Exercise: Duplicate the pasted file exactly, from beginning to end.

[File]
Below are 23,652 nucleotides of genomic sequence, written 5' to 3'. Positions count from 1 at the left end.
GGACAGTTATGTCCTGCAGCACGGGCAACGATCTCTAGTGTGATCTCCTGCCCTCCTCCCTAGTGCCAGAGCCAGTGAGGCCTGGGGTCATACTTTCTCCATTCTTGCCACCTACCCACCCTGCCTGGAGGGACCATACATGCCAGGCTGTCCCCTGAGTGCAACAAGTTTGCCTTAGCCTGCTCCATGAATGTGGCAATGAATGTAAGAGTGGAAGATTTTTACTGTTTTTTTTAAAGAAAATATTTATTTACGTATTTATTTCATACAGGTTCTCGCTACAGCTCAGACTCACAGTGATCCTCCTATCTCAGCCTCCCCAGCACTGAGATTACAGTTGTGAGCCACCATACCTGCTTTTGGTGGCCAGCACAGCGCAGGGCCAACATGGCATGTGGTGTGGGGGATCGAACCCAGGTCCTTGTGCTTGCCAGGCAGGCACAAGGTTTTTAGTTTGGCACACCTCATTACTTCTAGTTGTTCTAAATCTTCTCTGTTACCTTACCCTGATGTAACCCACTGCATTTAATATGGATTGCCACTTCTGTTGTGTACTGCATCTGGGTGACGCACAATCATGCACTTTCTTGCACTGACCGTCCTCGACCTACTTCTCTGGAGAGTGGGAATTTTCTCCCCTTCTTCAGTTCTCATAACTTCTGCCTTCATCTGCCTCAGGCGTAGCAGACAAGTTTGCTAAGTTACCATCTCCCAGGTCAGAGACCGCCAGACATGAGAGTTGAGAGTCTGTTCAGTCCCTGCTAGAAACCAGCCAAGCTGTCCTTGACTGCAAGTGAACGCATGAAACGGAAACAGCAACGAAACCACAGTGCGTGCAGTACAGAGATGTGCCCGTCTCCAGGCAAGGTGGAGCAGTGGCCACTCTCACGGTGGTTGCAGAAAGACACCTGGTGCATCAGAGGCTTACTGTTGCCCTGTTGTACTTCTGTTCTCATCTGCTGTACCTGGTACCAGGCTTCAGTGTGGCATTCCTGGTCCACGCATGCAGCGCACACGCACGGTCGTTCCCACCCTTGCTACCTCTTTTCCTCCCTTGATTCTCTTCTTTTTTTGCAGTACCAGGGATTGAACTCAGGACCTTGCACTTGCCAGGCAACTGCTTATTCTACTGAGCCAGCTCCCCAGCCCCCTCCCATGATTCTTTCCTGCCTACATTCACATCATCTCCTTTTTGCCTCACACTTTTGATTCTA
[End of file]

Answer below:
Below are 23,652 nucleotides of genomic sequence, written 5' to 3'. Positions count from 1 at the left end.
GGACAGTTATGTCCTGCAGCACGGGCAACGATCTCTAGTGTGATCTCCTGCCCTCCTCCCTAGTGCCAGAGCCAGTGAGGCCTGGGGTCATACTTTCTCCATTCTTGCCACCTACCCACCCTGCCTGGAGGGACCATACATGCCAGGCTGTCCCCTGAGTGCAACAAGTTTGCCTTAGCCTGCTCCATGAATGTGGCAATGAATGTAAGAGTGGAAGATTTTTACTGTTTTTTTTAAAGAAAATATTTATTTACGTATTTATTTCATACAGGTTCTCGCTACAGCTCAGACTCACAGTGATCCTCCTATCTCAGCCTCCCCAGCACTGAGATTACAGTTGTGAGCCACCATACCTGCTTTTGGTGGCCAGCACAGCGCAGGGCCAACATGGCATGTGGTGTGGGGGATCGAACCCAGGTCCTTGTGCTTGCCAGGCAGGCACAAGGTTTTTAGTTTGGCACACCTCATTACTTCTAGTTGTTCTAAATCTTCTCTGTTACCTTACCCTGATGTAACCCACTGCATTTAATATGGATTGCCACTTCTGTTGTGTACTGCATCTGGGTGACGCACAATCATGCACTTTCTTGCACTGACCGTCCTCGACCTACTTCTCTGGAGAGTGGGAATTTTCTCCCCTTCTTCAGTTCTCATAACTTCTGCCTTCATCTGCCTCAGGCGTAGCAGACAAGTTTGCTAAGTTACCATCTCCCAGGTCAGAGACCGCCAGACATGAGAGTTGAGAGTCTGTTCAGTCCCTGCTAGAAACCAGCCAAGCTGTCCTTGACTGCAAGTGAACGCATGAAACGGAAACAGCAACGAAACCACAGTGCGTGCAGTACAGAGATGTGCCCGTCTCCAGGCAAGGTGGAGCAGTGGCCACTCTCACGGTGGTTGCAGAAAGACACCTGGTGCATCAGAGGCTTACTGTTGCCCTGTTGTACTTCTGTTCTCATCTGCTGTACCTGGTACCAGGCTTCAGTGTGGCATTCCTGGTCCACGCATGCAGCGCACACGCACGGTCGTTCCCACCCTTGCTACCTCTTTTCCTCCCTTGATTCTCTTCTTTTTTTGCAGTACCAGGGATTGAACTCAGGACCTTGCACTTGCCAGGCAACTGCTTATTCTACTGAGCCAGCTCCCCAGCCCCCTCCCATGATTCTTTCCTGCCTACATTCACATCATCTCCTTTTTGCCTCACACTTTTGATTCTA